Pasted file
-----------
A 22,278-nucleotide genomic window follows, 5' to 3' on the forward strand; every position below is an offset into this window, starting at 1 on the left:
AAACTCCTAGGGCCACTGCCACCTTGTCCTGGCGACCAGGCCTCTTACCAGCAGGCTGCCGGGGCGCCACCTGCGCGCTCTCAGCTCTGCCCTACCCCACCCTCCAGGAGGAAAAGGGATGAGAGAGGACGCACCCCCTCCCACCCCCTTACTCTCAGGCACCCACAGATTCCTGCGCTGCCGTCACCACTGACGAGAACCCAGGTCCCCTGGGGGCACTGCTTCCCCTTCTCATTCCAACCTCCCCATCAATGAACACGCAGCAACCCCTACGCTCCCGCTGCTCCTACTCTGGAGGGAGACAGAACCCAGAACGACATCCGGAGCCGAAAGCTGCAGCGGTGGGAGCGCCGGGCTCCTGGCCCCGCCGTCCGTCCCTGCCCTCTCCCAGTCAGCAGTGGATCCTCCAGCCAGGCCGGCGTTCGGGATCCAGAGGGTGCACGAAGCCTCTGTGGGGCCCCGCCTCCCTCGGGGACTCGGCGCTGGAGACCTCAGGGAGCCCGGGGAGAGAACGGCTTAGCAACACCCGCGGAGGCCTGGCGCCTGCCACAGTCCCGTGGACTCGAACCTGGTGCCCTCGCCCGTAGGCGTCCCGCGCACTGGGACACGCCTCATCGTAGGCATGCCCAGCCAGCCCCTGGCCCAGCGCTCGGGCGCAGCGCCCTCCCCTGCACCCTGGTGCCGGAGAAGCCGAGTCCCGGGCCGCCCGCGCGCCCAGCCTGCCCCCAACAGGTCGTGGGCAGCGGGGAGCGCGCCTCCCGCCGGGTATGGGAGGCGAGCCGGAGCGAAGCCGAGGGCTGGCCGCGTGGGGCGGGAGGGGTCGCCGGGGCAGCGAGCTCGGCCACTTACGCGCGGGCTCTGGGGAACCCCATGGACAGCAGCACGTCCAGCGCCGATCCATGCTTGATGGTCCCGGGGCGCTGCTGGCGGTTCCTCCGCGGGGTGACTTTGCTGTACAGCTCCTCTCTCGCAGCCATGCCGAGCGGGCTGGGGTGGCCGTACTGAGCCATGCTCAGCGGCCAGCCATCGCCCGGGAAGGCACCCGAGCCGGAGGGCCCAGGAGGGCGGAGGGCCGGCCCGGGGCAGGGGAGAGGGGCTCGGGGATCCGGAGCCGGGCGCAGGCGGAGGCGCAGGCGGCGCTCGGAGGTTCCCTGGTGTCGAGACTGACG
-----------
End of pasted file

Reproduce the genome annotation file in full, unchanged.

A 22,278-nucleotide genomic window follows, 5' to 3' on the forward strand; every position below is an offset into this window, starting at 1 on the left:
AAACTCCTAGGGCCACTGCCACCTTGTCCTGGCGACCAGGCCTCTTACCAGCAGGCTGCCGGGGCGCCACCTGCGCGCTCTCAGCTCTGCCCTACCCCACCCTCCAGGAGGAAAAGGGATGAGAGAGGACGCACCCCCTCCCACCCCCTTACTCTCAGGCACCCACAGATTCCTGCGCTGCCGTCACCACTGACGAGAACCCAGGTCCCCTGGGGGCACTGCTTCCCCTTCTCATTCCAACCTCCCCATCAATGAACACGCAGCAACCCCTACGCTCCCGCTGCTCCTACTCTGGAGGGAGACAGAACCCAGAACGACATCCGGAGCCGAAAGCTGCAGCGGTGGGAGCGCCGGGCTCCTGGCCCCGCCGTCCGTCCCTGCCCTCTCCCAGTCAGCAGTGGATCCTCCAGCCAGGCCGGCGTTCGGGATCCAGAGGGTGCACGAAGCCTCTGTGGGGCCCCGCCTCCCTCGGGGACTCGGCGCTGGAGACCTCAGGGAGCCCGGGGAGAGAACGGCTTAGCAACACCCGCGGAGGCCTGGCGCCTGCCACAGTCCCGTGGACTCGAACCTGGTGCCCTCGCCCGTAGGCGTCCCGCGCACTGGGACACGCCTCATCGTAGGCATGCCCAGCCAGCCCCTGGCCCAGCGCTCGGGCGCAGCGCCCTCCCCTGCACCCTGGTGCCGGAGAAGCCGAGTCCCGGGCCGCCCGCGCGCCCAGCCTGCCCCCAACAGGTCGTGGGCAGCGGGGAGCGCGCCTCCCGCCGGGTATGGGAGGCGAGCCGGAGCGAAGCCGAGGGCTGGCCGCGTGGGGCGGGAGGGGTCGCCGGGGCAGCGAGCTCGGCCACTTACGCGCGGGCTCTGGGGAACCCCATGGACAGCAGCACGTCCAGCGCCGATCCATGCTTGATGGTCCCGGGGCGCTGCTGGCGGTTCCTCCGCGGGGTGACTTTGCTGTACAGCTCCTCTCTCGCAGCCATGCCGAGCGGGCTGGGGTGGCCGTACTGAGCCATGCTCAGCGGCCAGCCATCGCCCGGGAAGGCACCCGAGCCGGAGGGCCCAGGAGGGCGGAGGGCCGGCCCGGGGCAGGGGAGAGGGGCTCGGGGATCCGGAGCCGGGCGCAGGCGGAGGCGCAGGCGGCGCTCGGAGGTTCCCTGGTGTCGAGACTGACG